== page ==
A recent study provided evidence of variance between geographic atrophy (GA) characteristics in Asian vs. Caucasian patients, which could potentially have implications when determining the most effective course of treatment. After conducting a retrospective multicenter observational study on a Japanese cohort with GA associated with age-related macular degeneration (AMD), researchers identified several clinical differences, such as male dominance and a relatively thicker choroid in Asian vs. Caucasian patients with GA. The Asian population also had small lesions and a lower disease progression rate.
|Japanese patients in this study had a smaller GA lesion size than previously reported in Caucasians (306mm2 vs. 4.62mm2), as well as slower GA progression (1.01mm2 vs. 1.27mm2). Photo: Wendy Harrison, OD, PhD. Click image to enlarge.|
A total of 173 eyes of 173 patients from six university hospitals in Japan were included in the study. Of those, 101 eyes of 101 patients were included in the follow-up group. All patients were at least 50 years old and had definite GA associated with AMD in at least one eye. The mean age was 76.8, and 63% of the cohort was male. To measure the GA area, researchers used fundus autofluorescence.
The mean GA area was 3.06mm2, and more than a third of patients (35.8%) had bilateral disease. The researchers reported the following additional clinical characteristics of the Asian cohort:
- Twenty-two percent of eyes were classified as having pachychoroid GA.
- Drusen and reticular pseudodrusen were detected in 66.5% and 42.2% of eyes, respectively.
- The mean subfoveal choroidal thickness was 194.7µm.
All patients in the follow-up group showed progression of GA over time (average follow-up: 46.2 months). The mean progression rate was 1.01mm2/year, which is less than what has been reported in Caucasian populations (1.27mm2/year). A multivariable analysis revealed that a greater GA progression rate was significantly associated with a larger baseline GA area and the presence of reticular pseudodrusen.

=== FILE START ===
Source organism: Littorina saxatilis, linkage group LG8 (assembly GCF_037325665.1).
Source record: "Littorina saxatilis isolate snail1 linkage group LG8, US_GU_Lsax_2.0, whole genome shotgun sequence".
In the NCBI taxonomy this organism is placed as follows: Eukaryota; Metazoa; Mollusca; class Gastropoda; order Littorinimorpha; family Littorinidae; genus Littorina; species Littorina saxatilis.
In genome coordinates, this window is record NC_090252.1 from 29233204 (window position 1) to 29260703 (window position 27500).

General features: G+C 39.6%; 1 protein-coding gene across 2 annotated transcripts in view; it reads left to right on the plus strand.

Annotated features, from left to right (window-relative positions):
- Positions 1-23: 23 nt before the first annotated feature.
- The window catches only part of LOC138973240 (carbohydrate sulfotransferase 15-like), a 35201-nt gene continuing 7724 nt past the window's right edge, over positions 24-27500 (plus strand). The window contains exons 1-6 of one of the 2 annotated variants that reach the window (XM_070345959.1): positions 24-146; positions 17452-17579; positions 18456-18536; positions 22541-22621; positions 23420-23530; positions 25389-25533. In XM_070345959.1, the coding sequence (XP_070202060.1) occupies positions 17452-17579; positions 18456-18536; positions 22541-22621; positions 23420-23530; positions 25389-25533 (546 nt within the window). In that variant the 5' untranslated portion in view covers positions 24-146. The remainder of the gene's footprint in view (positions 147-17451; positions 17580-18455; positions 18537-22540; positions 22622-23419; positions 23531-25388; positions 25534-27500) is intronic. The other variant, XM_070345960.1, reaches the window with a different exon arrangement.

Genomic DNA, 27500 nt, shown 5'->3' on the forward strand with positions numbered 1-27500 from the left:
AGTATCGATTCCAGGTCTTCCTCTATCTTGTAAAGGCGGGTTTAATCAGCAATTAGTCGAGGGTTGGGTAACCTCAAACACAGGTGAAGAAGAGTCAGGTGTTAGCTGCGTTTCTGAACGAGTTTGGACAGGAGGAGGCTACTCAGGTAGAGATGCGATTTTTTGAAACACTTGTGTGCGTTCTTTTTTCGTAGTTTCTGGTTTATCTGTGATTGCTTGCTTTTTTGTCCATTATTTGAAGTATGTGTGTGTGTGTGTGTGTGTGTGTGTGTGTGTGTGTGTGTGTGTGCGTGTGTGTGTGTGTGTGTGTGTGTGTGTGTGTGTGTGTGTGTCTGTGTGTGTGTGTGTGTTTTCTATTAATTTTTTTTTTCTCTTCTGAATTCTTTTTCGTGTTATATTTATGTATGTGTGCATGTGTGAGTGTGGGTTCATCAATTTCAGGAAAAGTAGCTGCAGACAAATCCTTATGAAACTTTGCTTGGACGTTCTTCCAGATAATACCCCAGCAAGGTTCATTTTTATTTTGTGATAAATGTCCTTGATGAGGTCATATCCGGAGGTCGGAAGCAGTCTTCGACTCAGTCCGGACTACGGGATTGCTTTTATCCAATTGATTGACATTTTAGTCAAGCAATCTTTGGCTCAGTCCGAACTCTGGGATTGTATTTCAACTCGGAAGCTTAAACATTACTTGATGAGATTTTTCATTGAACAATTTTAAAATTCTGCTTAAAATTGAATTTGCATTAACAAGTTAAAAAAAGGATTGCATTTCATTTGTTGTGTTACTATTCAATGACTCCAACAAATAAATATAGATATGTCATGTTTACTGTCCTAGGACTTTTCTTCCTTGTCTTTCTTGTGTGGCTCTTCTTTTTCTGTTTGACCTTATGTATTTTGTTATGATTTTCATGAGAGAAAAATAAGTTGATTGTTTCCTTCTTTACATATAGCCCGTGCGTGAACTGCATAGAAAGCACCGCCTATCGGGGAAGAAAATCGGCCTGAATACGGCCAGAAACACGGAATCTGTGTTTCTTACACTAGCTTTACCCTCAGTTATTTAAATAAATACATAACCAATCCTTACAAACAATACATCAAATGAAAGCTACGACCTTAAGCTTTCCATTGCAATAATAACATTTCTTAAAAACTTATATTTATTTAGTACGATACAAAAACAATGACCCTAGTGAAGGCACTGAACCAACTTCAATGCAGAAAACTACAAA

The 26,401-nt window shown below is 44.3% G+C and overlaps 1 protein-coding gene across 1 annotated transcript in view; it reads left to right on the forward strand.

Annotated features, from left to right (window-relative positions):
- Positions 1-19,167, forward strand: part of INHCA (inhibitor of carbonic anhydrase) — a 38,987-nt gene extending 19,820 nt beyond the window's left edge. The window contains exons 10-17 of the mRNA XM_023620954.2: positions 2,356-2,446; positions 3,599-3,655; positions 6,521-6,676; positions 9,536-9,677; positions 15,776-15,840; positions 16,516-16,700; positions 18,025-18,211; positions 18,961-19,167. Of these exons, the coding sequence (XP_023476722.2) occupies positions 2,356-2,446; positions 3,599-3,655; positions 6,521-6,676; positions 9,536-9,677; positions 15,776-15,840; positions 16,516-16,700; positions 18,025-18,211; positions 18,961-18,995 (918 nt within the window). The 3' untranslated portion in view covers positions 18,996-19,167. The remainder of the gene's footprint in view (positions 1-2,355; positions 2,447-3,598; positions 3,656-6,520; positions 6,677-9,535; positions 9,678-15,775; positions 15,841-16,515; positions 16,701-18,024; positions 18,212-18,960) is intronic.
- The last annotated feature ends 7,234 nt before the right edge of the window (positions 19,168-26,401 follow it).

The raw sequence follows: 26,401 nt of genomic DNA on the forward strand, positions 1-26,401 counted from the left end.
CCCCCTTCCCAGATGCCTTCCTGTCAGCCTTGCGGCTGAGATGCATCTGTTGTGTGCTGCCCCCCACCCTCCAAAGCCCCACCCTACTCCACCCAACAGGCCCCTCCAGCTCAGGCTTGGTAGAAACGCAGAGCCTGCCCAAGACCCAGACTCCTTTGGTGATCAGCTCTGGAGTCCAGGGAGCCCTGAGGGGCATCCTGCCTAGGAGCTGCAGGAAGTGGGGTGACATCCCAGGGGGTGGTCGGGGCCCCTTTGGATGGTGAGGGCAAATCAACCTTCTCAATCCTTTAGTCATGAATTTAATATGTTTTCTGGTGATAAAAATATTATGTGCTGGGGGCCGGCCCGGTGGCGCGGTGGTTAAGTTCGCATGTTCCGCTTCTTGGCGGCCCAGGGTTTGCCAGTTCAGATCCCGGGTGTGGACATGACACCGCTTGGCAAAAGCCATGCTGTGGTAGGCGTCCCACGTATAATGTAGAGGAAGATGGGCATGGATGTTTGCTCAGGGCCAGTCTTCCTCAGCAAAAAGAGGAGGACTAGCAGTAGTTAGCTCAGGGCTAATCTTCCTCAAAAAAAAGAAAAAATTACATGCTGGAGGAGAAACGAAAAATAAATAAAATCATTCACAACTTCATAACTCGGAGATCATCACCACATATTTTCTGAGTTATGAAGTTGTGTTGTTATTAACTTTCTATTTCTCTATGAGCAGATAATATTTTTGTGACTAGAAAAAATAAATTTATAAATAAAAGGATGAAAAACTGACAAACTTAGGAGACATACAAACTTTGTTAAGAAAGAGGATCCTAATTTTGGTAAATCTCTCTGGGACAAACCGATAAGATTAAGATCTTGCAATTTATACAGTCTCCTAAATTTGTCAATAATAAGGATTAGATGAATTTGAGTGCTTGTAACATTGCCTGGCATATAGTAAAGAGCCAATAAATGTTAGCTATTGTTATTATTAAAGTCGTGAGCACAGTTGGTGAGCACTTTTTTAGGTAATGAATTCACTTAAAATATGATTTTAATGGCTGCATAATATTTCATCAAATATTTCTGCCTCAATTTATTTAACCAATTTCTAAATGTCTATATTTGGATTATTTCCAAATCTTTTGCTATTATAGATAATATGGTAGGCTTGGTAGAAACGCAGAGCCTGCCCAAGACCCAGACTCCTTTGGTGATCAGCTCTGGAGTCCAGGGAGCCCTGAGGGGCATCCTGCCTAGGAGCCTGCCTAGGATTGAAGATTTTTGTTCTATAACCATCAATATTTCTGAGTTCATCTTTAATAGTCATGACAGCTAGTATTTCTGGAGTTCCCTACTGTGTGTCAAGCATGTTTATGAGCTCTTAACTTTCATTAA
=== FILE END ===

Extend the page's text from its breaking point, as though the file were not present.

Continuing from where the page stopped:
The researchers summarized the findings in their paper for Ophthalmology Retina, noting that “GA in this Asian population was male-dominant, had small lesions, a relatively thicker choroid and a low GA progression rate. There was a group with GA without drusen but with features of pachychoroid. In addition, large baseline GA area and reticular pseudodrusen were associated with faster GA progression.”
Prior research has observed some differences in GA characteristics of Asian vs. Caucasian populations, the researchers pointed out. “Previous studies on Caucasian patients showed no sex differences in the prevalence of GA; however, in our study, patients with GA were predominantly males (63%),” they wrote in their paper. “This tendency is consistent with a meta-analysis on GA in Asian populations, which showed a prevalence of 1.62/1,000 in males and 0.87/1,000 in females.”
The GA size observed in Japanese patients in this study was also smaller than that reported in previous similarly designed studies on Caucasians (306mm2 vs. 4.62mm2).
The researchers concluded that their findings “indicate that some characteristics of Asian patients with GA differ from those of Caucasians. Researchers need to consider the differences in the phenotype of GA in different ethnicities as these differences may have implications when researching GA and considering interventions to slow the progression of GA.”
Sato Y, Ueda-Arakawa N, Takahashi A, et al. Clinical characteristics and progression of geographic atrophy in a Japanese population. Ophthalmol Retina. June 5, 2023. [Epub ahead of print].